Okay verbs are driving me crazy. To mix vs to be mixed. No the answer is to find vs to be found, even though I found it is used in the story. Ahh!
Is there any way to know which it is going to be besides memorizing it. For a while I seemed like all ru verbs were to be. However that is turning up to not be the case over and over. So at this point I just feel frustrated because I hate to think it is all guessing there must be a way for Japanese people to know whether the verb is transitive or intransitive.
All ku verbs. What is up with those. Not every words that ends in ku is a verb. For example chikaku is only near not to near. But tsuku means to be attached. Why. Is there a way to know.
At this point, I don’t want to guess anymore, I want to know what I am doing, I have too many words and have not burned any yet to go into rounds guessing,
All help is loved.
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The answer is yes, but only sometimes. What you’re describing is called verb pairs. One verb in the pair is transitive (他動詞, takes a direct object) and the other is intransitive (自動詞, does not take a direct object).
Here are a couple of the pages I have bookmarked explaining the patterns:
Well sure, it’s called being fluent. There are plenty of verbs that don’t have patterns and presumably natives still use them correctly the vast majority of the time. Why do you “drop a ball” and not “fall a ball”? Because you know that “drop” is transitive and “fall” is intransitive. Unfortunately there will still be some aspect of memorization and learning over time from usage.
The best way to get better at this is to learn grammar. 近い is an い-adjective. You turn an い-adjective into an adverb by changing い to く, so it becomes 近く. (It happens that 近く has taken on extra meaning, but the general point still applies).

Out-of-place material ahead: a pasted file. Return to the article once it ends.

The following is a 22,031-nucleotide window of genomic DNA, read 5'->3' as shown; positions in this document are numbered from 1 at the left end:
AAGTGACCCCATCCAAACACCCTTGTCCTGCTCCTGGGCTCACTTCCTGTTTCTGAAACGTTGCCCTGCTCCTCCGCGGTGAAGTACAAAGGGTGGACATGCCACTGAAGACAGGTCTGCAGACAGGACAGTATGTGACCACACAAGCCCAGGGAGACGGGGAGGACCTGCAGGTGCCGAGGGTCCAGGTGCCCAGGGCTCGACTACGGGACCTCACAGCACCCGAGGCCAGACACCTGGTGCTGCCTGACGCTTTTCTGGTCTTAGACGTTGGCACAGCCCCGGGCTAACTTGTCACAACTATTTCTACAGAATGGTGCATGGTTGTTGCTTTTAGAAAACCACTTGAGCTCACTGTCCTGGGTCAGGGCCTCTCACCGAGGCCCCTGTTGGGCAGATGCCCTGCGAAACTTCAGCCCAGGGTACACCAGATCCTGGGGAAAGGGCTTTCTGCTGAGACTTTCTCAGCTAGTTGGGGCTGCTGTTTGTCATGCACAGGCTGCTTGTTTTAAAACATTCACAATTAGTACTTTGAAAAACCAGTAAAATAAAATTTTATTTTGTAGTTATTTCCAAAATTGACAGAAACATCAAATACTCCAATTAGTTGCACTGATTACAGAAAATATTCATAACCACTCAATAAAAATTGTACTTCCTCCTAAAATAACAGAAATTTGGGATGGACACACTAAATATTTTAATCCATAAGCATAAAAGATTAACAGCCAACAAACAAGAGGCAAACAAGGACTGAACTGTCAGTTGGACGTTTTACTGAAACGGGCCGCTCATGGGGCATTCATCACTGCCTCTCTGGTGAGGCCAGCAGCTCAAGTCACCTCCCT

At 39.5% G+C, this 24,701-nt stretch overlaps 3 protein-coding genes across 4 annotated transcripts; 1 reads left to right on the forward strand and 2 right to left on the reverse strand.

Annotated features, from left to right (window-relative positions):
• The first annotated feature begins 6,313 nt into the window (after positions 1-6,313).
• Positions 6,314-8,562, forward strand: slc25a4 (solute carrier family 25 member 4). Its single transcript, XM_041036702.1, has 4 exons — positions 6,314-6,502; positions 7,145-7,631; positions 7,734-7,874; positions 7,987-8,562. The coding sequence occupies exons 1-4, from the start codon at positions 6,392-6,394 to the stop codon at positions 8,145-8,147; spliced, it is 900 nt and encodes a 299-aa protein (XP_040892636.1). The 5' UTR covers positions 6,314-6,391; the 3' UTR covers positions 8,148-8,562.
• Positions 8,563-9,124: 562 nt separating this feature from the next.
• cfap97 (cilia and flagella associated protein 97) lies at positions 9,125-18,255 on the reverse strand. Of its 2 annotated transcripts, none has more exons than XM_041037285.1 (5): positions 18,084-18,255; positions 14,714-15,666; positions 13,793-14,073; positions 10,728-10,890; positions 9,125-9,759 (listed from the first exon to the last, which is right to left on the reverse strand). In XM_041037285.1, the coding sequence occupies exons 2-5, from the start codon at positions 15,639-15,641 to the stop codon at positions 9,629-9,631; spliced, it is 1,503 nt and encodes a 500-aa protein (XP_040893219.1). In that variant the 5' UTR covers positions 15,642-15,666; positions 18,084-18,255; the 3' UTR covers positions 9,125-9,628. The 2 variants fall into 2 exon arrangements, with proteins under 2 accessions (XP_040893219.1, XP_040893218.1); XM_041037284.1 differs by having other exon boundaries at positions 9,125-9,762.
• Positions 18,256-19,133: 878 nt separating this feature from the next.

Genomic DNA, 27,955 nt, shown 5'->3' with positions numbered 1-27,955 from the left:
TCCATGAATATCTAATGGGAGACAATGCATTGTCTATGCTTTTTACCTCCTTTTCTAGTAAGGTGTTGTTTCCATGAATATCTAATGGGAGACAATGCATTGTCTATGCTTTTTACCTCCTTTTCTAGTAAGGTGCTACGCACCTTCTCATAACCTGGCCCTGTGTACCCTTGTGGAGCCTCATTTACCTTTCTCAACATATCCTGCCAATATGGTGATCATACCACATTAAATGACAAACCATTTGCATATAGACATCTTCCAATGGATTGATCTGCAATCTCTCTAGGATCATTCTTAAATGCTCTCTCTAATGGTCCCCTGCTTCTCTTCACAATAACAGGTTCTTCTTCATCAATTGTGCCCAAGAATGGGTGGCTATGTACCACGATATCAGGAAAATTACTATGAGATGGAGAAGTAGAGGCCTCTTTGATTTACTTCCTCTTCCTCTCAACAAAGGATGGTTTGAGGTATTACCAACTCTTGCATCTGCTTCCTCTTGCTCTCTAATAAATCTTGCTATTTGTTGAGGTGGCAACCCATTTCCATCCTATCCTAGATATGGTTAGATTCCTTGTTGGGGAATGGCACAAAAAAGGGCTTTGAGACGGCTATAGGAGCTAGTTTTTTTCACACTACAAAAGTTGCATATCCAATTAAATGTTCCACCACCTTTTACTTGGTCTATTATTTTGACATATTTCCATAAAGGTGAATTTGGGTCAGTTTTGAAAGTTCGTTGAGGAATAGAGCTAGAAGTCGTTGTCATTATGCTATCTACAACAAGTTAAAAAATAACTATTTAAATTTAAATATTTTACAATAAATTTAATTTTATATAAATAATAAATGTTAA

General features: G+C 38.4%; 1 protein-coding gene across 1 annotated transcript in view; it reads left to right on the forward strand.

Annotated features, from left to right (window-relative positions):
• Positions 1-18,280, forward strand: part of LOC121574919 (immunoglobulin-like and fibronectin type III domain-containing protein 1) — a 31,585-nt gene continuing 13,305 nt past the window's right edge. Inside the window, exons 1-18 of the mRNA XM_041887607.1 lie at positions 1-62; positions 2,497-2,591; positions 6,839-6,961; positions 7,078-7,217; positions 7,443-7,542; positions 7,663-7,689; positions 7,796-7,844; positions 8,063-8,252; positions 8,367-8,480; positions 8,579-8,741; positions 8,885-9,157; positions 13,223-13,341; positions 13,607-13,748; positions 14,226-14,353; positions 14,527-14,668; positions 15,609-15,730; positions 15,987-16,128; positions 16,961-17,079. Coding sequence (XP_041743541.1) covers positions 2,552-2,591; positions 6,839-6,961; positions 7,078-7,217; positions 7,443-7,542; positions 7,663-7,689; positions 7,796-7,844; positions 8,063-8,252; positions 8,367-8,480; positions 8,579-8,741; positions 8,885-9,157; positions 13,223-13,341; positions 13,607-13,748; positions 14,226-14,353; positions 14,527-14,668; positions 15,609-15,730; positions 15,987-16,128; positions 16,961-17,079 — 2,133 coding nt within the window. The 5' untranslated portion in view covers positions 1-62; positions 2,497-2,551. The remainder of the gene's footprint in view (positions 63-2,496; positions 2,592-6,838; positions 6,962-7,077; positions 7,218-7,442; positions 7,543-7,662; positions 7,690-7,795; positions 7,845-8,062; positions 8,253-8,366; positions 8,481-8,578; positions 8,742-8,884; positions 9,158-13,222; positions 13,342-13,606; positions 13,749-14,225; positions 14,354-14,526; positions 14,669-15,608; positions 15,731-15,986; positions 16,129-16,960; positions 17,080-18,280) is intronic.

This happens in other ways too. Not every word ending in い is an い-adjective. There are many that are actually verb stems from verbs that end in う. For example, 戦い, 違い, 笑い, 誓い, and many more.
Yeah, 近く, and some other words in the same conjugation, can be used as nouns, but it’s a fairly limited group.
Yeah, it’s native-speaker intuition. Just like how you, hopefully, know when to use raise vs rise. You don’t rise a flag, you raise it. A balloon does not raise into the air it rises into the air.
Another rule you can use: when you have verb pairs like 止まる vs 止める, where there is an a/e difference, the a version is the intransitive, and the e version is the transitive.
Also, if one of the verbs in the pair ends in す or せる, that’s the transitive one.
This was the kind of little tricks I was looking for, something to bandage the problem until I get a tad better and study more conjugation, thanks!
I had noticed that with a handful of verb pairs, and wondered if it was a reliable rule, or just a low-level coincidence.
It’s based on words I came across so far, and none of them were exceptions.
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